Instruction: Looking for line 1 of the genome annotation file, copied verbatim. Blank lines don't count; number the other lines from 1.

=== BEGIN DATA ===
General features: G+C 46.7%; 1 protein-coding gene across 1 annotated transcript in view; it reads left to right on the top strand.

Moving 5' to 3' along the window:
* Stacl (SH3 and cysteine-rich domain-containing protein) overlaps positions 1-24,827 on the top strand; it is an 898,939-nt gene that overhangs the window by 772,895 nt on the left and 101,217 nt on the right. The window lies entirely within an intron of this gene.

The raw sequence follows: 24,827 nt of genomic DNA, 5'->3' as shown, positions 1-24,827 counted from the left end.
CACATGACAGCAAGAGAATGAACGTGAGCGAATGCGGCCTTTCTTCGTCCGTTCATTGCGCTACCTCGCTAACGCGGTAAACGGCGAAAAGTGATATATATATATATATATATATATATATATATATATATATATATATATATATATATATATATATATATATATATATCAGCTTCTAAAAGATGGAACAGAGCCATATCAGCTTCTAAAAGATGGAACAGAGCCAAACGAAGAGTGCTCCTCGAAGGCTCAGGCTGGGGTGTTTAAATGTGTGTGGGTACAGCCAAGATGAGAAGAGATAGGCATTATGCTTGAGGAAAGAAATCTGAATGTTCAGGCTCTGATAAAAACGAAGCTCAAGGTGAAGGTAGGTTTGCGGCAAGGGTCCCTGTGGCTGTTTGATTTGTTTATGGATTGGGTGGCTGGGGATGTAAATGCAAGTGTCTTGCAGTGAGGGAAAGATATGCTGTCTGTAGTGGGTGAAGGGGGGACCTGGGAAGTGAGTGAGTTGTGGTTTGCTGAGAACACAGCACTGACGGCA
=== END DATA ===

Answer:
General features: G+C 46.7%; 1 protein-coding gene across 1 annotated transcript in view; it reads left to right on the top strand.